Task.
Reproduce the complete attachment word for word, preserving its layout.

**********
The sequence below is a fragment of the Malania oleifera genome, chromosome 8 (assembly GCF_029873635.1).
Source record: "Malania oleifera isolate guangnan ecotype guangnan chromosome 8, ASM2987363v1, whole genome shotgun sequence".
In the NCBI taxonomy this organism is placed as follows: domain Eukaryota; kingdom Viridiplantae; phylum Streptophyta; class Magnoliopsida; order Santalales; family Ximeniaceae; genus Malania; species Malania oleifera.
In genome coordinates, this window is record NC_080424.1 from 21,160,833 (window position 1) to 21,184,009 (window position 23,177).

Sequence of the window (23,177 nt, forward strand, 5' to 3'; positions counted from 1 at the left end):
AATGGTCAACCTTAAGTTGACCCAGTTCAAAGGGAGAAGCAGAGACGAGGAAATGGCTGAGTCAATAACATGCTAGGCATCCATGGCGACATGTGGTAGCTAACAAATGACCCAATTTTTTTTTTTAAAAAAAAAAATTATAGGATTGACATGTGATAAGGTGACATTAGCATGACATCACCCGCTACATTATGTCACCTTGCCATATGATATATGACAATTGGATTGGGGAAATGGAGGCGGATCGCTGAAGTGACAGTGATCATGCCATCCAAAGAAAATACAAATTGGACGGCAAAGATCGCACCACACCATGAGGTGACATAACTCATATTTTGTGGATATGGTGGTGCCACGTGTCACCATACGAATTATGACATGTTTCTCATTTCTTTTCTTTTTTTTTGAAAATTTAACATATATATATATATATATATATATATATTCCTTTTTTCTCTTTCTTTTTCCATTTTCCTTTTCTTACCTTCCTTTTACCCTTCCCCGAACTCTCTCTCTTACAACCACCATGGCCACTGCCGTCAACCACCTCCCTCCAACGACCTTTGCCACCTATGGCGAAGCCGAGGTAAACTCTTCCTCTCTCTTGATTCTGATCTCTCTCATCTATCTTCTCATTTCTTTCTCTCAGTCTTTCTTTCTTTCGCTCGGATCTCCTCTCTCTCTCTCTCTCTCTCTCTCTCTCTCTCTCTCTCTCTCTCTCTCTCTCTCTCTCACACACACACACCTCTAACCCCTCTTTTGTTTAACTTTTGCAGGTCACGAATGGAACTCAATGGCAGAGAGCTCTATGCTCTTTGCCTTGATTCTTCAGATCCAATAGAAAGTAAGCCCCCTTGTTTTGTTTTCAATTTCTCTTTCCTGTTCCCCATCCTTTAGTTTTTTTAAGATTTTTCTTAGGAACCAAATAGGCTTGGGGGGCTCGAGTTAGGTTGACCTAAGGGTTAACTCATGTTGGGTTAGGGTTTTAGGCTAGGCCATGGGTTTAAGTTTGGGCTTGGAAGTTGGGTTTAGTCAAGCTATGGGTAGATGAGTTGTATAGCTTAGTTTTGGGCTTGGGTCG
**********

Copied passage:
The sequence below is a fragment of the Malania oleifera genome, chromosome 8 (assembly GCF_029873635.1).
Source record: "Malania oleifera isolate guangnan ecotype guangnan chromosome 8, ASM2987363v1, whole genome shotgun sequence".
In the NCBI taxonomy this organism is placed as follows: domain Eukaryota; kingdom Viridiplantae; phylum Streptophyta; class Magnoliopsida; order Santalales; family Ximeniaceae; genus Malania; species Malania oleifera.
In genome coordinates, this window is record NC_080424.1 from 21,160,833 (window position 1) to 21,184,009 (window position 23,177).

Sequence of the window (23,177 nt, forward strand, 5' to 3'; positions counted from 1 at the left end):
AATGGTCAACCTTAAGTTGACCCAGTTCAAAGGGAGAAGCAGAGACGAGGAAATGGCTGAGTCAATAACATGCTAGGCATCCATGGCGACATGTGGTAGCTAACAAATGACCCAATTTTTTTTTTTAAAAAAAAAAATTATAGGATTGACATGTGATAAGGTGACATTAGCATGACATCACCCGCTACATTATGTCACCTTGCCATATGATATATGACAATTGGATTGGGGAAATGGAGGCGGATCGCTGAAGTGACAGTGATCATGCCATCCAAAGAAAATACAAATTGGACGGCAAAGATCGCACCACACCATGAGGTGACATAACTCATATTTTGTGGATATGGTGGTGCCACGTGTCACCATACGAATTATGACATGTTTCTCATTTCTTTTCTTTTTTTTTGAAAATTTAACATATATATATATATATATATATATATATTCCTTTTTTCTCTTTCTTTTTCCATTTTCCTTTTCTTACCTTCCTTTTACCCTTCCCCGAACTCTCTCTCTTACAACCACCATGGCCACTGCCGTCAACCACCTCCCTCCAACGACCTTTGCCACCTATGGCGAAGCCGAGGTAAACTCTTCCTCTCTCTTGATTCTGATCTCTCTCATCTATCTTCTCATTTCTTTCTCTCAGTCTTTCTTTCTTTCGCTCGGATCTCCTCTCTCTCTCTCTCTCTCTCTCTCTCTCTCTCTCTCTCTCTCTCTCTCTCTCTCTCTCACACACACACACCTCTAACCCCTCTTTTGTTTAACTTTTGCAGGTCACGAATGGAACTCAATGGCAGAGAGCTCTATGCTCTTTGCCTTGATTCTTCAGATCCAATAGAAAGTAAGCCCCCTTGTTTTGTTTTCAATTTCTCTTTCCTGTTCCCCATCCTTTAGTTTTTTTAAGATTTTTCTTAGGAACCAAATAGGCTTGGGGGGCTCGAGTTAGGTTGACCTAAGGGTTAACTCATGTTGGGTTAGGGTTTTAGGCTAGGCCATGGGTTTAAGTTTGGGCTTGGAAGTTGGGTTTAGTCAAGCTATGGGTAGATGAGTTGTATAGCTTAGTTTTGGGCTTGGGTCG